In being gentle towards myself, I have learnt that I have to sometimes say ‘no’. It is a big change in the way I live, but I have realised that it makes living easier for me at the moment. I know that life brings with it many things to celebrate – birthdays, anniversaries – but when you live your life with an undercurrent of grief running through it, it can sometimes be hard to fix a smile on your face and get up and party. I have had to say ‘no’ many times to friends and family.

I have probably missed a few birthdays and occasions when Evalyn’s grip over me has become too much to bear again and facing the world was a harder task than usual. I have even had to say ‘no’ to buying gifts for friends with newborns because walking into a shop and buying baby-related items was too much. Luckily I have very understanding friends and although I don’t need to explain myself, just know that the many “no’s” you have heard over the months is not through a lack of love I have for you all. . . .

I have also found myself saying ‘no’ to myself. I said ‘no’ to celebrating Mother’s Day this year. Nick decided he didn’t want to celebrate Father’s Day either and I was more than happy to go along with his decision. We instead decided to escape for the day with Ieuan  with no mention of Father’s Day and our hearts felt lighter for it. I think I will also say ‘no’ to my birthday this year too. I am more than happy to acknowledge it (I know that a certain nearly-five-year-old of mine will want to celebrate) but I am happy for the day to pass by quietly.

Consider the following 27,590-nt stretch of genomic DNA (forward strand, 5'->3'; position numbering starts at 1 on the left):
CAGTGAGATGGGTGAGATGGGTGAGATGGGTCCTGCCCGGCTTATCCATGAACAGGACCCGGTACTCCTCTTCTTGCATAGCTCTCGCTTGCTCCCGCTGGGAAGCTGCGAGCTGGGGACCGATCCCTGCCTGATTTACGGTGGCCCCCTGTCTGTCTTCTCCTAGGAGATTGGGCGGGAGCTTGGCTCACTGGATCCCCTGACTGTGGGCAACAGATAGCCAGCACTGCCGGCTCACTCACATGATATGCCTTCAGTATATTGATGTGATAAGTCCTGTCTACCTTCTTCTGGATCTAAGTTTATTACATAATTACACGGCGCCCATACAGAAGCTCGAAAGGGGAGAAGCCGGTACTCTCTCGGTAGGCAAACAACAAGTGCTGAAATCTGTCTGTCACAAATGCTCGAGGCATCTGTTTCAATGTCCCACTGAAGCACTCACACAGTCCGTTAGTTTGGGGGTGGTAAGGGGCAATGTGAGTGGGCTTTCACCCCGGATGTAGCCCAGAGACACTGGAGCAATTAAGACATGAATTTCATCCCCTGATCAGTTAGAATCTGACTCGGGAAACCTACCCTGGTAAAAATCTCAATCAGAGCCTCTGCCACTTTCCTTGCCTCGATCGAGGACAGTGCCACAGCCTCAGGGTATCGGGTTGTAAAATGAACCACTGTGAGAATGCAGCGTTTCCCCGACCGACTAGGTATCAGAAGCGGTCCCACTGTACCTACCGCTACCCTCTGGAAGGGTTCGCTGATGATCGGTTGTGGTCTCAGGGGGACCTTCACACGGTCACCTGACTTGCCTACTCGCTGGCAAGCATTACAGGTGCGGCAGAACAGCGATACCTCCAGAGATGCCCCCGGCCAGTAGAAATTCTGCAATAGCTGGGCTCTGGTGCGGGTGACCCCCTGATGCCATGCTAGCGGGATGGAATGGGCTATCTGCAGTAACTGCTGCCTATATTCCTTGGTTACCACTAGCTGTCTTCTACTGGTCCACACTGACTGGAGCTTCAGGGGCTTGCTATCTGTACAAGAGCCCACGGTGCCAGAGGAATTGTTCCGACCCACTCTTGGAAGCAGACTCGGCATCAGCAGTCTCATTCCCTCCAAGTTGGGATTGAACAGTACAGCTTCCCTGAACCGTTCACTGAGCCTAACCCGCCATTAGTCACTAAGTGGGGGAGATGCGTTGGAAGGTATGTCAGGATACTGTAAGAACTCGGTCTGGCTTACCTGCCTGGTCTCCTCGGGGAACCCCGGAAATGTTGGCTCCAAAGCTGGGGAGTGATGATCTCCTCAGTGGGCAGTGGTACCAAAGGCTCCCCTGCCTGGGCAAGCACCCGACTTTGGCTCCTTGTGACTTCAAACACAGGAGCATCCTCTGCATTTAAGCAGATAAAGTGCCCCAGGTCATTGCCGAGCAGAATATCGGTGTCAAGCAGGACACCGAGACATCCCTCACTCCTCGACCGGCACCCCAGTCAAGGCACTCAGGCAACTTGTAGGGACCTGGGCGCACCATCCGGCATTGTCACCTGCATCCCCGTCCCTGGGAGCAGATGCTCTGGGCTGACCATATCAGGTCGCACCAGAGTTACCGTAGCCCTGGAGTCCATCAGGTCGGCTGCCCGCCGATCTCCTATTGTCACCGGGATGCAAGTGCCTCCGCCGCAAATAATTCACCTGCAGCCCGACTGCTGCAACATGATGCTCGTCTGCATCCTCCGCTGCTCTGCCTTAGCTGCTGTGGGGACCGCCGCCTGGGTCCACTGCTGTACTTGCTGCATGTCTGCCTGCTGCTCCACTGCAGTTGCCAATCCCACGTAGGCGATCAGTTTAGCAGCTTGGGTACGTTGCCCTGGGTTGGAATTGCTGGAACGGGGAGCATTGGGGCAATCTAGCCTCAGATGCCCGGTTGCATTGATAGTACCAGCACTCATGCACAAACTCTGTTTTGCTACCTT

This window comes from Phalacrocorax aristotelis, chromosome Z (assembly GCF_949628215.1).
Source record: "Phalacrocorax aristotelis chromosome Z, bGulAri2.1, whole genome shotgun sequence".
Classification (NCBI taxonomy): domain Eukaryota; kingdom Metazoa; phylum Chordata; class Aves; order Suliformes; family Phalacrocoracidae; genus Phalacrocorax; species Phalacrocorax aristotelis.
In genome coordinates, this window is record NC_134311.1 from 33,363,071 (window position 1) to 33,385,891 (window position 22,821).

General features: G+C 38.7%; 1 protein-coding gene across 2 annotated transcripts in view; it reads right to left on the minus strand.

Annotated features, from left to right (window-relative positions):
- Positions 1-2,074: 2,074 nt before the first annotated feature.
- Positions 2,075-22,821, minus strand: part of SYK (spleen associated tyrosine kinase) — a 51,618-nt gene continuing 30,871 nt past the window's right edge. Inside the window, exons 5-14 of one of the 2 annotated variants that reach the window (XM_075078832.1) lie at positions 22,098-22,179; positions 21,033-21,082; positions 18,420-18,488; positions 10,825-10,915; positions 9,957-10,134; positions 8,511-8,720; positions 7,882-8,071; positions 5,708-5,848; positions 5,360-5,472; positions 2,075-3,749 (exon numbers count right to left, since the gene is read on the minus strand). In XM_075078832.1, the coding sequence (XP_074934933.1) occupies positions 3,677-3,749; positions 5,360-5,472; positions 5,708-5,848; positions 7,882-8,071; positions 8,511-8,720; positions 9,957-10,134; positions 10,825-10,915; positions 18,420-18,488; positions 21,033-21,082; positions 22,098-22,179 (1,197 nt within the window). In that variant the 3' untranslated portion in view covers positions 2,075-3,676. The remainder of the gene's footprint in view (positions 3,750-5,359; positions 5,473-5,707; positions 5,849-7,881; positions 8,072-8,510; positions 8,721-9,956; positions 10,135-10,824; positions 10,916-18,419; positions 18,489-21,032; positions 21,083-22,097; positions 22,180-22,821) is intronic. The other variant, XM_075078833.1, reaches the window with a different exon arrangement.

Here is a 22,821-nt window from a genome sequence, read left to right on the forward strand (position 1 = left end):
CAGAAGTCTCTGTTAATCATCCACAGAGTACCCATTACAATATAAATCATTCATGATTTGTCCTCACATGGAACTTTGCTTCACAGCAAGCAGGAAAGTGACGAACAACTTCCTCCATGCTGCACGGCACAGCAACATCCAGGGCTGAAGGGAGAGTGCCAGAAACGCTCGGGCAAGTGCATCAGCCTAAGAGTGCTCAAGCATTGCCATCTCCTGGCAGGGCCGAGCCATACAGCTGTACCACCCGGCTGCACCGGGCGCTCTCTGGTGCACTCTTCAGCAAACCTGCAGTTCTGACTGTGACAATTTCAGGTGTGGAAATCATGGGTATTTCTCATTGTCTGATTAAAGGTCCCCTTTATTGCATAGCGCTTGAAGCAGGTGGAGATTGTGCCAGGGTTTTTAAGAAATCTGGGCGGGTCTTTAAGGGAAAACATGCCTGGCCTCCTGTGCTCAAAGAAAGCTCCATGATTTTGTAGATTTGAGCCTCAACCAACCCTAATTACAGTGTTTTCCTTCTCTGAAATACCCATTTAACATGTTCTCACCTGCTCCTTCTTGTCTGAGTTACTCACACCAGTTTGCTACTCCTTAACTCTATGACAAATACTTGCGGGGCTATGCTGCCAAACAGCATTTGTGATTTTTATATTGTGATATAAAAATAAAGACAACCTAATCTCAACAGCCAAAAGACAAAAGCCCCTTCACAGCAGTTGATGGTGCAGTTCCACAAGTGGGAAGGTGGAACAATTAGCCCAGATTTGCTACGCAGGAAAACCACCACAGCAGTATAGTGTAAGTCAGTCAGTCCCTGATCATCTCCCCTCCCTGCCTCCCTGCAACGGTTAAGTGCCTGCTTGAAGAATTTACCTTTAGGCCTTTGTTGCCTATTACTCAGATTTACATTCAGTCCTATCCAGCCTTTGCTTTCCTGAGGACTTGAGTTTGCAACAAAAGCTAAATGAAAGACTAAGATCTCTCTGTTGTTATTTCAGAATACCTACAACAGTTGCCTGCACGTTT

Celebrating any occasion seems to be something that I have to spend days preparing my mind for. I have questioned this and the only explanation I can come up with is that celebrating brings with it a certain amount of guilt. For how can I celebrate and be happy when Evalyn is not here to celebrate with us? I am sure this is something that will become easier in time. Trying to find happiness after loss sometimes feels like trying to find that pot of gold at the end of the rainbow. . . . .

Just don’t give up on trying to find it.

Be gentle with yourself whilst grieving.

Spend time finding something you enjoy doing and when you find it, lose yourself in it. Learn to say ‘no’ and don’t worry about letting yourself or others down. Look around and take in all of the good that is still in your life. It is so easy to feel that there is nothing, but you will easily see that is not always true. Do not be afraid of hitting rock bottom. I guarantee it will hurt like hell but my God, it will make you stronger. Falling back down the snake to square one is not failure. You can still build yourself up from the very beginning.

Just be gentle with yourself.

And when you can, smile. Laugh . . . .

Like grief, happiness also comes in waves. They are the little rocks in a turbulent sea and when you reach them, hold onto them for as long as you can. . . . .

They lead to an island that’s waiting just for you.